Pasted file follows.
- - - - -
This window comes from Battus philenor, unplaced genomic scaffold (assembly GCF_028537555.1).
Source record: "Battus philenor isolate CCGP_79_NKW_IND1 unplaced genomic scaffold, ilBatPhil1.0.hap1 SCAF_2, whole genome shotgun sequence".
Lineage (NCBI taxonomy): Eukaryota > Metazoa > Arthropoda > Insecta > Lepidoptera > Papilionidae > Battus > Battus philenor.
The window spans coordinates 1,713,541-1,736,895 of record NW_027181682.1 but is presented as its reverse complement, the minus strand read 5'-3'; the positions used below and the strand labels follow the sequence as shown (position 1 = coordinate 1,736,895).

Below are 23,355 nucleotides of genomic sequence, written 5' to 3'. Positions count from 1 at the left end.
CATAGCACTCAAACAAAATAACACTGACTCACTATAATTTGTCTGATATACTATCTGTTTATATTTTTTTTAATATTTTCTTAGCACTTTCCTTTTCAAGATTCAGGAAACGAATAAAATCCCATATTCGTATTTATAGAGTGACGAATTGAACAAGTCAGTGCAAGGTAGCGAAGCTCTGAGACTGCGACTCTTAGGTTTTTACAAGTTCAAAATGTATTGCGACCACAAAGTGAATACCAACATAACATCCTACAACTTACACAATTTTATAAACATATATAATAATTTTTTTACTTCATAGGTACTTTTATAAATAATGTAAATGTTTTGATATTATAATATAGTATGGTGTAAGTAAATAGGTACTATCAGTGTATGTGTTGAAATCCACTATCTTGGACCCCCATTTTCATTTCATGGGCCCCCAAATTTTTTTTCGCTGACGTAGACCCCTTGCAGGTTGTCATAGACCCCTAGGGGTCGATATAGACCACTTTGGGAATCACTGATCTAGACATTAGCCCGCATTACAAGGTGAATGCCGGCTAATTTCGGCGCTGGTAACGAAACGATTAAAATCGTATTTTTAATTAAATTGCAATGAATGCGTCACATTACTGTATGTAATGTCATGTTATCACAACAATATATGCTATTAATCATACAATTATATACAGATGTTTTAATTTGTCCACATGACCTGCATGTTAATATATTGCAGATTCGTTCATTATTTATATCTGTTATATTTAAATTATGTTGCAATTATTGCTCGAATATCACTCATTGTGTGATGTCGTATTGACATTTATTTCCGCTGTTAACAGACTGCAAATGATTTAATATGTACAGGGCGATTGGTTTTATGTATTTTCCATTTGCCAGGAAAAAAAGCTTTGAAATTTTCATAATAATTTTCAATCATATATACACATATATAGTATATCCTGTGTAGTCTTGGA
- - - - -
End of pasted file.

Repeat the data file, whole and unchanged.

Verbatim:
This window comes from Battus philenor, unplaced genomic scaffold (assembly GCF_028537555.1).
Source record: "Battus philenor isolate CCGP_79_NKW_IND1 unplaced genomic scaffold, ilBatPhil1.0.hap1 SCAF_2, whole genome shotgun sequence".
Lineage (NCBI taxonomy): Eukaryota > Metazoa > Arthropoda > Insecta > Lepidoptera > Papilionidae > Battus > Battus philenor.
The window spans coordinates 1,713,541-1,736,895 of record NW_027181682.1 but is presented as its reverse complement, the minus strand read 5'-3'; the positions used below and the strand labels follow the sequence as shown (position 1 = coordinate 1,736,895).

Below are 23,355 nucleotides of genomic sequence, written 5' to 3'. Positions count from 1 at the left end.
CATAGCACTCAAACAAAATAACACTGACTCACTATAATTTGTCTGATATACTATCTGTTTATATTTTTTTTAATATTTTCTTAGCACTTTCCTTTTCAAGATTCAGGAAACGAATAAAATCCCATATTCGTATTTATAGAGTGACGAATTGAACAAGTCAGTGCAAGGTAGCGAAGCTCTGAGACTGCGACTCTTAGGTTTTTACAAGTTCAAAATGTATTGCGACCACAAAGTGAATACCAACATAACATCCTACAACTTACACAATTTTATAAACATATATAATAATTTTTTTACTTCATAGGTACTTTTATAAATAATGTAAATGTTTTGATATTATAATATAGTATGGTGTAAGTAAATAGGTACTATCAGTGTATGTGTTGAAATCCACTATCTTGGACCCCCATTTTCATTTCATGGGCCCCCAAATTTTTTTTCGCTGACGTAGACCCCTTGCAGGTTGTCATAGACCCCTAGGGGTCGATATAGACCACTTTGGGAATCACTGATCTAGACATTAGCCCGCATTACAAGGTGAATGCCGGCTAATTTCGGCGCTGGTAACGAAACGATTAAAATCGTATTTTTAATTAAATTGCAATGAATGCGTCACATTACTGTATGTAATGTCATGTTATCACAACAATATATGCTATTAATCATACAATTATATACAGATGTTTTAATTTGTCCACATGACCTGCATGTTAATATATTGCAGATTCGTTCATTATTTATATCTGTTATATTTAAATTATGTTGCAATTATTGCTCGAATATCACTCATTGTGTGATGTCGTATTGACATTTATTTCCGCTGTTAACAGACTGCAAATGATTTAATATGTACAGGGCGATTGGTTTTATGTATTTTCCATTTGCCAGGAAAAAAAGCTTTGAAATTTTCATAATAATTTTCAATCATATATACACATATATAGTATATCCTGTGTAGTCTTGGA